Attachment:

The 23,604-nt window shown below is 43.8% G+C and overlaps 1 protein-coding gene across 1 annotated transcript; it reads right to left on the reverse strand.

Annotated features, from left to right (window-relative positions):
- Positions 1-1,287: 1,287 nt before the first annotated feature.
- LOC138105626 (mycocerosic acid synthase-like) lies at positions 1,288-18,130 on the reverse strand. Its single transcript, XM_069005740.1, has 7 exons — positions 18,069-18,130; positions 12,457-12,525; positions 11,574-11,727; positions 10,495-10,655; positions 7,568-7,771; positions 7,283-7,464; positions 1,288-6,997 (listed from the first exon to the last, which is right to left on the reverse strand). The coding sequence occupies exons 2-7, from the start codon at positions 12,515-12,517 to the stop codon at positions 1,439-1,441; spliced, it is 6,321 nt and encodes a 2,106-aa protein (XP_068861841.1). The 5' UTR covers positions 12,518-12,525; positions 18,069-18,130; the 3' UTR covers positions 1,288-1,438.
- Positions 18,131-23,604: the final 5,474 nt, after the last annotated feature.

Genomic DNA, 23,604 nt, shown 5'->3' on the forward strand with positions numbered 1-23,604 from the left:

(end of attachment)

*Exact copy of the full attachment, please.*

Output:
The 23,604-nt window shown below is 43.8% G+C and overlaps 1 protein-coding gene across 1 annotated transcript; it reads right to left on the reverse strand.

Annotated features, from left to right (window-relative positions):
- Positions 1-1,287: 1,287 nt before the first annotated feature.
- LOC138105626 (mycocerosic acid synthase-like) lies at positions 1,288-18,130 on the reverse strand. Its single transcript, XM_069005740.1, has 7 exons — positions 18,069-18,130; positions 12,457-12,525; positions 11,574-11,727; positions 10,495-10,655; positions 7,568-7,771; positions 7,283-7,464; positions 1,288-6,997 (listed from the first exon to the last, which is right to left on the reverse strand). The coding sequence occupies exons 2-7, from the start codon at positions 12,515-12,517 to the stop codon at positions 1,439-1,441; spliced, it is 6,321 nt and encodes a 2,106-aa protein (XP_068861841.1). The 5' UTR covers positions 12,518-12,525; positions 18,069-18,130; the 3' UTR covers positions 1,288-1,438.
- Positions 18,131-23,604: the final 5,474 nt, after the last annotated feature.

Genomic DNA, 23,604 nt, shown 5'->3' on the forward strand with positions numbered 1-23,604 from the left: